Best TV Providers for Moving

Your new home needs TV, so we’ve researched the best cable, satellite, and livestreaming TV service options available and nailed down the best.
Best cable TV provider
Xfinity
Xfinity
  • Icon Yes  Light
    Price: $49.99–$89.49/mo.
  • Icon Yes  Light
    Channels: 140–220+
Best satellite TV provider
DIRECTV logo
DIRECTV
  • Icon Yes  Light
    Price: $64.99–$84.99/mo.
  • Icon Yes  Light
    Channels: 160–250+
Best livestreaming TV provider
YouTube TV
  • Icon Yes  Light
    Price: $64.99/mo.
  • Icon Yes  Light
    Channels: 85+
Bill Frost
Researcher & Writer
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Published on September 29, 2020
6 min read

It wouldn’t look great embroidered on a pillow, but it’s true: Your new house just isn’t a home without TV service. Whether it’s cable, satellite, or livestreaming (internet) TV, you’ll want something to watch once you’ve settled in.

We’ve done the research and zeroed in on the three best TV providers in the US. We also answered some burning questions about hooking up with a new TV service.


Top 3 TV providers

We chose these providers based on availability, pricing, and features. We’ve also included a few alternatives should none of them float your viewing boat.


Xfinity—Best cable TV provider

Best cable TV provider
Xfinity
Pro Bullet Price: $49.99–$89.49/mo.
Pro Bullet Channels: 140–220+

Xfinity cable TV (and internet) service covers 40 states, so chances are pretty good that it’ll be available in your new neighborhood. It also carries every popular channel you’re probably looking for, as well as a few exclusive perks.

You can also bundle internet service with Xfinity cable for convenience, and Xfinity’s X1 receiver/DVR with voice control is one of the most impressive pieces of TV gear out there.

On the downside, Xfinity is one of the more expensive cable TV providers, and its customer service reputation is the stuff of legend (and not the good kind).

Pro Heading
Pros
Pro Bullet Excellent channel lineups
Pro Bullet Feature-loaded X1 receiver/DVR
Con Heading
Cons
Con Bullet Expensive plans
Con Bullet Negative customer service reviews

Xfinity plans

Plan
Price
Channels
DVR

Extra

$49.99/mo.*

140+

500 hrs.

Preferred

$59.99/mo.*

220+

500 hrs.

Digital Starter

$70.99/mo.

140+

500 hrs.

Digital Preferred

$89.49/mo.

220+

500 hrs.

* Requires 1-yr. contract. Data effective as of post date. Offers and availability may vary by location and are subject to change.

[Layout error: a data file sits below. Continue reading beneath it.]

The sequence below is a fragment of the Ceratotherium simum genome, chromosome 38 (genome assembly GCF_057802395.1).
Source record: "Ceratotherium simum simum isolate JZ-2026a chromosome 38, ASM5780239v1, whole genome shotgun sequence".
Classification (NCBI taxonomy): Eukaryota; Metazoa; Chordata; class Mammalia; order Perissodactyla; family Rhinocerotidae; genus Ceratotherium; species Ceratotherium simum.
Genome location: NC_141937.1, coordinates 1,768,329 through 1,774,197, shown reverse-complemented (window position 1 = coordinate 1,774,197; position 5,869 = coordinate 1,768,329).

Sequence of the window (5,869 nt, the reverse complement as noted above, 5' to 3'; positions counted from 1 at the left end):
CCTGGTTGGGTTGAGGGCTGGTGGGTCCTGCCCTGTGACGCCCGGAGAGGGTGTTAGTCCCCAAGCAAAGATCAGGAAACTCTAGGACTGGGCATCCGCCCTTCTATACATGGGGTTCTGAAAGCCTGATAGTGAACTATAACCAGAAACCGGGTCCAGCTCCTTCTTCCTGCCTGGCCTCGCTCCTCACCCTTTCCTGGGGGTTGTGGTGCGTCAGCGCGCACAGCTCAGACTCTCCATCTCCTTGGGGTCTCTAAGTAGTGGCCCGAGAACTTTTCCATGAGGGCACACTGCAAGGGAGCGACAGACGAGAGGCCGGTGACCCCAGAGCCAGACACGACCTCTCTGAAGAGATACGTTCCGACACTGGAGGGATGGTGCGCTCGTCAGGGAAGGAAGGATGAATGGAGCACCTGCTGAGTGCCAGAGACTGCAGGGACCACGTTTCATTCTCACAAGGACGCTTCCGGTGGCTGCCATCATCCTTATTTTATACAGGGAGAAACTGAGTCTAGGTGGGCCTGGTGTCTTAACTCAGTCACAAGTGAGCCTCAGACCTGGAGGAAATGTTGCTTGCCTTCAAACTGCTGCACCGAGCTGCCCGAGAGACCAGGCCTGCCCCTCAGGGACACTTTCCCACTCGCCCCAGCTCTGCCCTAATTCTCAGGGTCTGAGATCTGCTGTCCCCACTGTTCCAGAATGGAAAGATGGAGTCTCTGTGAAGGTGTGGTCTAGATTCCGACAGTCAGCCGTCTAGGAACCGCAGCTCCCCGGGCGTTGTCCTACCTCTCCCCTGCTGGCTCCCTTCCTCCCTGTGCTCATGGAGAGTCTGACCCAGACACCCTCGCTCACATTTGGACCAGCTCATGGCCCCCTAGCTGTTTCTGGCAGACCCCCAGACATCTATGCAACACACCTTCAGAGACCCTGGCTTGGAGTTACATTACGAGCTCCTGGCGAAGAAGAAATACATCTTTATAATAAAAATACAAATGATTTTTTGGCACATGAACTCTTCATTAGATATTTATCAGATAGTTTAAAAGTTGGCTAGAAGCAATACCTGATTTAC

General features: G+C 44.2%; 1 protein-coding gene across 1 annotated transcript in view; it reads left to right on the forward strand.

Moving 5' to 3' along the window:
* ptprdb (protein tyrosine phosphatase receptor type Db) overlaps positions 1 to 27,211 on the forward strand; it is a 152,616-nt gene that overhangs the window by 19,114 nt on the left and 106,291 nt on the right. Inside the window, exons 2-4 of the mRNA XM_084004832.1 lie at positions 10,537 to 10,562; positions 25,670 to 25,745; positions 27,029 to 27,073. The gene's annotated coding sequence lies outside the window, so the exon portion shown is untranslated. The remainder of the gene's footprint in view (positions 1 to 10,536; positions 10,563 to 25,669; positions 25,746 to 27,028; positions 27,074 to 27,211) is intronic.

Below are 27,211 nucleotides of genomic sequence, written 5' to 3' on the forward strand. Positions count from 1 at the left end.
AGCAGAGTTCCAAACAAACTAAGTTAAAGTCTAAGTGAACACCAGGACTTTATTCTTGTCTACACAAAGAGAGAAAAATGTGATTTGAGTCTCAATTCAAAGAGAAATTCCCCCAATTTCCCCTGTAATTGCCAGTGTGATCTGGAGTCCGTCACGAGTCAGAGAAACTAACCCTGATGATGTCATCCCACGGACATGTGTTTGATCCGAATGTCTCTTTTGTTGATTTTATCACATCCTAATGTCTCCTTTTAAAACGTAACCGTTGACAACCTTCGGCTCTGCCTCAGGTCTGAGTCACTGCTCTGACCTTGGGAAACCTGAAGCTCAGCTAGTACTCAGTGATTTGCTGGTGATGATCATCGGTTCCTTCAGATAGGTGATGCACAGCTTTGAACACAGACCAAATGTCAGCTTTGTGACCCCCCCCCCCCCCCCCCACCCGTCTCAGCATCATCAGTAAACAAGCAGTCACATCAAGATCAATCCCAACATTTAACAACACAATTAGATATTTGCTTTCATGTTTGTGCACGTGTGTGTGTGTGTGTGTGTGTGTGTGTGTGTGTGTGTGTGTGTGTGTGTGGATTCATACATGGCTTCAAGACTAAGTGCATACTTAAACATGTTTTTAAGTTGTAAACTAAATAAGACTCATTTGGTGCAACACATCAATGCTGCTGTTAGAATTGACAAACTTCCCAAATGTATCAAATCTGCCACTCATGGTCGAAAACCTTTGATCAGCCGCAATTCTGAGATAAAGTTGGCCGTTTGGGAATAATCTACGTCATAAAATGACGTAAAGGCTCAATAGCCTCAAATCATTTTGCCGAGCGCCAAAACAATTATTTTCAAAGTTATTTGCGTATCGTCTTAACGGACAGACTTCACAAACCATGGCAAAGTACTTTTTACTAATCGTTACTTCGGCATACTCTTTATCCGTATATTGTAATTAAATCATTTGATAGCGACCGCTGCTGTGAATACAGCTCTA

What sets Xfinity apart?

It’s (almost) everywhere

As we mentioned earlier, Xfinity is available in 40 states; the only comparable US cable TV competitor in coverage is Spectrum. It’s more likely than not that your new home is already wired with coaxial cable for Xfinity TV and internet service.

Xfinity’s wide availability also means it’s probable that you were a customer at your previous home—if you liked it there, why jump in with another provider now? It’s easier to change account addresses than move to a new service. But, if you’re itching to switch (remember what we said about Xfinity’s customer service?), we have more TV recommendations coming up.

It covers all the bases

Xfinity checks all the boxes for what you want in cable TV service: Plenty of channels, loads of DVR space, and hundreds of on-demand options for movies and TV shows. You can also add on premium channels like HBO and SHOWTIME, as well as NFL and NBA sports packages.

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Xfinity cable service also includes a free subscription to Peacock, the new NBCUniversal streaming service (since Xfinity and NBCUniversal are both owned by Comcast). Peacock features original content like Brave New World and A.P. Bio, but the real draws are older favorites like The Office and Parks and Recreation, which won’t be available to stream anywhere else in 2021.

Honorable mentions—Cable TV


DIRECTV—Best satellite TV provider

Best satellite TV provider
DIRECTV logo
Pro Bullet Price: $64.99–$84.99/mo.
Pro Bullet Channels: 160–250+

There are only three satellite TV providers in the US: DIRECTV, DISH, and a skinny-bundle upstart, Orby TV. Between them, we prefer DIRECTV because of its strong channel lineups and excellent sports coverage (it’s the only TV provider with NFL SUNDAY TICKET, football fans).

Unlike with cable, regional availability isn’t an issue with satellite TV: if your new home has a clear view of the sky, you can get TV service through a satellite dish on the roof or side of the building. This also means that satellite TV is more susceptible to weather interference—be prepared to brush snow off the dish regularly if you’ve moved to a wintry wonderland.

Pro Heading
Pros
Pro Bullet Large channel lineups
Pro Bullet NFL SUNDAY TICKET
Con Heading
Cons
Con Bullet Two-year contracts
Con Bullet Extra equipment

DIRECTV plans

Plan
Price
Channels
DVR

ENTERTAINMENT All-Included

$64.99/mo.*

160+

500 hrs.

CHOICE All-Included

$69.99/mo.*

185+

500 hrs.

XTRA All-Included

$79.99/mo.*

235+

500 hrs.

ULTIMATE All-Included

$84.99/mo.*

250+

500 hrs.

*Requires 2-yr. contract. Data effective as of post date. Offers and availability may vary by location and are subject to change.

What sets DIRECTV apart?

Sports coverage

DIRECTV is the go-to TV service for sports bars because of its fat sports-channel lineups, which include NFL SUNDAY TICKET exclusively until 2022.